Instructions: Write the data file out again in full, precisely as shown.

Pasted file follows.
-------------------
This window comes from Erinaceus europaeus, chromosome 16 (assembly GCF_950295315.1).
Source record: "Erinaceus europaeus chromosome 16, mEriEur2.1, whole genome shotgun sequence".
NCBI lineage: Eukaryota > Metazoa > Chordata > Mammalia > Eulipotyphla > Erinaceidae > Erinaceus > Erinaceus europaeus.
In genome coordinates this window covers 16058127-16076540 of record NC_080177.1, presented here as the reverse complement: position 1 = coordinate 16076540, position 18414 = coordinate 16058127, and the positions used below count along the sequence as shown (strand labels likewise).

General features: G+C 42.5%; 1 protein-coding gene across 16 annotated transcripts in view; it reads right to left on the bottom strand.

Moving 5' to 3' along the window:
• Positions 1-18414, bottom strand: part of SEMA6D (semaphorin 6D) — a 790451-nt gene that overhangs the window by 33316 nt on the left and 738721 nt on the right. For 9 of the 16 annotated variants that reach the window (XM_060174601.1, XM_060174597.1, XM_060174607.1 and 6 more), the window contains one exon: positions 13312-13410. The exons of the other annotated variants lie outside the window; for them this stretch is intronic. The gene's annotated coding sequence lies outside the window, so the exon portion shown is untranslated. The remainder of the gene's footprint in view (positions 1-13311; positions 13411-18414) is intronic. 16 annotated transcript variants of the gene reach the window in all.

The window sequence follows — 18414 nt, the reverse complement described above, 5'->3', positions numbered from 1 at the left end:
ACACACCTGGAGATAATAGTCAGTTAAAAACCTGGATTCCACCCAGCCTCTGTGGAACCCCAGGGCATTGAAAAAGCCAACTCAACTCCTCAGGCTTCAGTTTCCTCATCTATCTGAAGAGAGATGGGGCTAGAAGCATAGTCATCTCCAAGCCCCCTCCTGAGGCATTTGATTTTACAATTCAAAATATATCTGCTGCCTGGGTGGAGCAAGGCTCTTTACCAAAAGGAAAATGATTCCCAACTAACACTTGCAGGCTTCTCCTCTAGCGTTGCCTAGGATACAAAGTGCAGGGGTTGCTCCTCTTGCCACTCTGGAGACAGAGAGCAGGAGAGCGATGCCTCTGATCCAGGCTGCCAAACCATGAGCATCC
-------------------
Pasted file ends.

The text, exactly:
This window comes from Erinaceus europaeus, chromosome 16 (assembly GCF_950295315.1).
Source record: "Erinaceus europaeus chromosome 16, mEriEur2.1, whole genome shotgun sequence".
NCBI lineage: Eukaryota > Metazoa > Chordata > Mammalia > Eulipotyphla > Erinaceidae > Erinaceus > Erinaceus europaeus.
In genome coordinates this window covers 16058127-16076540 of record NC_080177.1, presented here as the reverse complement: position 1 = coordinate 16076540, position 18414 = coordinate 16058127, and the positions used below count along the sequence as shown (strand labels likewise).

General features: G+C 42.5%; 1 protein-coding gene across 16 annotated transcripts in view; it reads right to left on the bottom strand.

Moving 5' to 3' along the window:
• Positions 1-18414, bottom strand: part of SEMA6D (semaphorin 6D) — a 790451-nt gene that overhangs the window by 33316 nt on the left and 738721 nt on the right. For 9 of the 16 annotated variants that reach the window (XM_060174601.1, XM_060174597.1, XM_060174607.1 and 6 more), the window contains one exon: positions 13312-13410. The exons of the other annotated variants lie outside the window; for them this stretch is intronic. The gene's annotated coding sequence lies outside the window, so the exon portion shown is untranslated. The remainder of the gene's footprint in view (positions 1-13311; positions 13411-18414) is intronic. 16 annotated transcript variants of the gene reach the window in all.

The window sequence follows — 18414 nt, the reverse complement described above, 5'->3', positions numbered from 1 at the left end:
ACACACCTGGAGATAATAGTCAGTTAAAAACCTGGATTCCACCCAGCCTCTGTGGAACCCCAGGGCATTGAAAAAGCCAACTCAACTCCTCAGGCTTCAGTTTCCTCATCTATCTGAAGAGAGATGGGGCTAGAAGCATAGTCATCTCCAAGCCCCCTCCTGAGGCATTTGATTTTACAATTCAAAATATATCTGCTGCCTGGGTGGAGCAAGGCTCTTTACCAAAAGGAAAATGATTCCCAACTAACACTTGCAGGCTTCTCCTCTAGCGTTGCCTAGGATACAAAGTGCAGGGGTTGCTCCTCTTGCCACTCTGGAGACAGAGAGCAGGAGAGCGATGCCTCTGATCCAGGCTGCCAAACCATGAGCATCC